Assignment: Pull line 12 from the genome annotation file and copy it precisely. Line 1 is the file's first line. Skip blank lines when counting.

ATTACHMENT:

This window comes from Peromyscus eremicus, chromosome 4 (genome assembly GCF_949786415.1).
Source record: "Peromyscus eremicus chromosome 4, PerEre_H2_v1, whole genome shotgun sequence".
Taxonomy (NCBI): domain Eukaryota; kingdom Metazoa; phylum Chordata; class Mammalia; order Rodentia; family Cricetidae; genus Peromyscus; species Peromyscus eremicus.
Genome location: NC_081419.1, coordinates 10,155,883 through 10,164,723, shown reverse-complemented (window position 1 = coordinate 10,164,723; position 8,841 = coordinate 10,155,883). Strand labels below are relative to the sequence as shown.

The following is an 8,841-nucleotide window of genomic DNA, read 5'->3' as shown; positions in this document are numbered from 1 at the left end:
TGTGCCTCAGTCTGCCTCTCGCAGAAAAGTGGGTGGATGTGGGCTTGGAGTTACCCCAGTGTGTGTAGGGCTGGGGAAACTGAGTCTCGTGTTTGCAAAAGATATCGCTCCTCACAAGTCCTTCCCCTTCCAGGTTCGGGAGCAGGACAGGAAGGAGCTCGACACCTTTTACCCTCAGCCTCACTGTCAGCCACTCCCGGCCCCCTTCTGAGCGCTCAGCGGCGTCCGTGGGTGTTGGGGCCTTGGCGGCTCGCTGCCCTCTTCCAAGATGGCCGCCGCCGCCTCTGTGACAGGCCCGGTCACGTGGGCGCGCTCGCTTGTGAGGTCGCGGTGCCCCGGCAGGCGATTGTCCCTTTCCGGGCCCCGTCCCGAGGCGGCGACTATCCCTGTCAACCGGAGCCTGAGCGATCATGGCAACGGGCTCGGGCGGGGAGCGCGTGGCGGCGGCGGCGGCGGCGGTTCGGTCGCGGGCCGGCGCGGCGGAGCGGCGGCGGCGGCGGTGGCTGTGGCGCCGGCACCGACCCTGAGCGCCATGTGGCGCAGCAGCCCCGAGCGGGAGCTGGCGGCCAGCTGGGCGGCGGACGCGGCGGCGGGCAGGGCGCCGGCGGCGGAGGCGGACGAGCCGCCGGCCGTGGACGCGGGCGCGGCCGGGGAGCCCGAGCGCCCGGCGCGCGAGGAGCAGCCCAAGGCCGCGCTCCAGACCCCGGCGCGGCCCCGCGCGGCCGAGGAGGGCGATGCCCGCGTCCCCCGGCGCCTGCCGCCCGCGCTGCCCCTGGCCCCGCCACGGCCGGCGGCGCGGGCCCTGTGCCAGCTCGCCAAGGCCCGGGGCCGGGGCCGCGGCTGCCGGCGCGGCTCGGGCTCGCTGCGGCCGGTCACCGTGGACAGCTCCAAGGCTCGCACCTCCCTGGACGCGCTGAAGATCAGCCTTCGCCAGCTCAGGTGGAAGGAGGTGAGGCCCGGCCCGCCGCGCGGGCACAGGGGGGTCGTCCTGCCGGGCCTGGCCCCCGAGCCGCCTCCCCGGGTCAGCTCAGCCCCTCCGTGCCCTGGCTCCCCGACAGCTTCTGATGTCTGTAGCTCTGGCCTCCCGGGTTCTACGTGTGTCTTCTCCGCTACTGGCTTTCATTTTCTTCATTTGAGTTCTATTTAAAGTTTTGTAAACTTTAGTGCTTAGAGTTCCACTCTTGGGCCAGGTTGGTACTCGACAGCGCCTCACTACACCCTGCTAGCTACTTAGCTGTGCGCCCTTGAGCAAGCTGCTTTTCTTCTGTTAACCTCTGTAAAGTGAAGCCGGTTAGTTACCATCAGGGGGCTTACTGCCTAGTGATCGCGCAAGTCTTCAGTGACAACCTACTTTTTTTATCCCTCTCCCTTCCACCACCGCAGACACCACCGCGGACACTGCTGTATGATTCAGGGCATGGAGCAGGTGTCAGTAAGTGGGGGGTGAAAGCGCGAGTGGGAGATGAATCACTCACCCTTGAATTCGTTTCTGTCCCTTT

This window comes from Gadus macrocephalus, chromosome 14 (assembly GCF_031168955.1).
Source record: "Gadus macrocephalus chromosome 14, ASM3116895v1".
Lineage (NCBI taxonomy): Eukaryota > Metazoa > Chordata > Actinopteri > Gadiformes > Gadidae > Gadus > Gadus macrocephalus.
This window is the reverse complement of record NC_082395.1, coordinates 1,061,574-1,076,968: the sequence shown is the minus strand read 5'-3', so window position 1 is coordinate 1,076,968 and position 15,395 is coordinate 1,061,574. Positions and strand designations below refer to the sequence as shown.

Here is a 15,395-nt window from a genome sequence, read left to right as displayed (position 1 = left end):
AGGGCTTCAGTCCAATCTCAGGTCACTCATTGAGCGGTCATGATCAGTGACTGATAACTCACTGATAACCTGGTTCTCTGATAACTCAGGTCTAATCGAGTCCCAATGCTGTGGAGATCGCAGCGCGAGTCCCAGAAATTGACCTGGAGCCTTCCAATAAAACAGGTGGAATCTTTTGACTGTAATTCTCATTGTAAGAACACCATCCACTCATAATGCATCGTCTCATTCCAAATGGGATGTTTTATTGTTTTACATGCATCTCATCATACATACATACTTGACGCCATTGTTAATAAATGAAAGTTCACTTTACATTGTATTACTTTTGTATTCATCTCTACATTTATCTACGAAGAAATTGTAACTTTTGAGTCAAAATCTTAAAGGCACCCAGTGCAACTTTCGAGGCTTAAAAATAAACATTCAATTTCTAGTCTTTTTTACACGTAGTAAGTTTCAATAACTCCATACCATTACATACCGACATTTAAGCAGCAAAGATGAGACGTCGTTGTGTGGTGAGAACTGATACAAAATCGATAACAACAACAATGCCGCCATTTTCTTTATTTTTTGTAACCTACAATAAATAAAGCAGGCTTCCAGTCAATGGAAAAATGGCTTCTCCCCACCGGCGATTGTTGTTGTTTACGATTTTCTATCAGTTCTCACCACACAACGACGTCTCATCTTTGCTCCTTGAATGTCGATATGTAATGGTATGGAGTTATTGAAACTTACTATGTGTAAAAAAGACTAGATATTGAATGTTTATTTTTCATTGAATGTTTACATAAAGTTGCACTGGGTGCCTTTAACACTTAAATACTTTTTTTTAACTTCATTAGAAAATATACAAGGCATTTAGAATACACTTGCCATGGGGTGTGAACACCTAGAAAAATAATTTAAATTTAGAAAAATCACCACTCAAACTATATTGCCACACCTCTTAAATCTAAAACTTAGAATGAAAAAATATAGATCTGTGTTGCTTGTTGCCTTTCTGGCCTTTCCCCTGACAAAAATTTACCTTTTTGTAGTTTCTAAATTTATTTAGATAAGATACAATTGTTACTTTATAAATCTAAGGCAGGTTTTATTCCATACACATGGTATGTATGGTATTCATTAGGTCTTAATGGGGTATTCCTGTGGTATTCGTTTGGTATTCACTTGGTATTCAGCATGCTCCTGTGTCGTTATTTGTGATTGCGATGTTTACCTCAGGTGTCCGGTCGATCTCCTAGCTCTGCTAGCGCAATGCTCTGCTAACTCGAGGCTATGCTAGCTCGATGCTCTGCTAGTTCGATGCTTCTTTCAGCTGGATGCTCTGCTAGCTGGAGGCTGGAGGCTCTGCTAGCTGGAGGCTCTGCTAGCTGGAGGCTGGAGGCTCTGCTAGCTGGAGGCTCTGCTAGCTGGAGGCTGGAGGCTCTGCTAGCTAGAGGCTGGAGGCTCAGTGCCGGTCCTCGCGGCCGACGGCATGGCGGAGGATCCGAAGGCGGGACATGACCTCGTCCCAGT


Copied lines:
AGGGCTTCAGTCCAATCTCAGGTCACTCATTGAGCGGTCATGATCAGTGACTGATAACTCACTGATAACCTGGTTCTCTGATAACTCAGGTCTAATCGAGTCCCAATGCTGTGGAGATCGCAGCGCGAGTCCCAGAAATTGACCTGGAGCCTTCCAATAAAACAGGTGGAATCTTTTGACTGTAATTCTCATTGTAAGAACACCATCCACTCATAATGCATCGTCTCATTCCAAATGGGATGTTTTATTGTTTTACATGCATCTCATCATACATACATACTTGACGCCATTGTTAATAAATGAAAGTTCACTTTACATTGTATTACTTTTGTATTCATCTCTACATTTATCTACGAAGAAATTGTAACTTTTGAGTCAAAATCTTAAAGGCACCCAGTGCAACTTTCGAGGCTTAAAAATAAACATTCAATTTCTAGTCTTTTTTACACGTAGTAAGTTTCAATAACTCCATACCATTACATACCGACATTTAAGCAGCAAAGATGAGACGTCGTTGTGTGGTGAGAACTGATACAAAATCGATAACAACAACAATGCCGCCATTTTCTTTATTTTTTGTAACCTACAATAAATAAAGCAGGCTTCCAGTCAATGGAAAAATGGCTTCTCCCCACCGGCGATTGTTGTTGTTTACGATTTTCTATCAGTTCTCACCACACAACGACGTCTCATCTTTGCTCCTTGAATGTCGATATGTAATGGTATGGAGTTATTGAAACTTACTATGTGTAAAAAAGACTAGATATTGAATGTTTATTTTTCATTGAATGTTTACATAAAGTTGCACTGGGTGCCTTTAACACTTAAATACTTTTTTTTAACTTCATTAGAAAATATACAAGGCATTTAGAATACACTTGCCATGGGGTGTGAACACCTAGAAAAATAATTTAAATTTAGAAAAATCACCACTCAAACTATATTGCCACACCTCTTAAATCTAAAACTTAGAATGAAAAAATATAGATCTGTGTTGCTTGTTGCCTTTCTGGCCTTTCCCCTGACAAAAATTTACCTTTTTGTAGTTTCTAAATTTATTTAGATAAGATACAATTGTTACTTTATAAATCTAAGGCAGGTTTTATTCCATACACATGGTATGTATGGTATTCATTAGGTCTTAATGGGGTATTCCTGTGGTATTCGTTTGGTATTCACTTGGTATTCAGCATGCTCCTGTGTCGTTATTTGTGATTGCGATGTTTACCTCAGGTGTCCGGTCGATCTCCTAGCTCTGCTAGCGCAATGCTCTGCTAACTCGAGGCTATGCTAGCTCGATGCTCTGCTAGTTCGATGCTTCTTTCAGCTGGATGCTCTGCTAGCTGGAGGCTGGAGGCTCTGCTAGCTGGAGGCTCTGCTAGCTGGAGGCTGGAGGCTCTGCTAGCTGGAGGCTCTGCTAGCTGGAGGCTGGAGGCTCTGCTAGCTAGAGGCTGGAGGCTCAGTGCCGGTCCTCGCGGCCGACGGCATGGCGGAGGATCCGAAGGCGGGACATGACCTCGTCCCAGT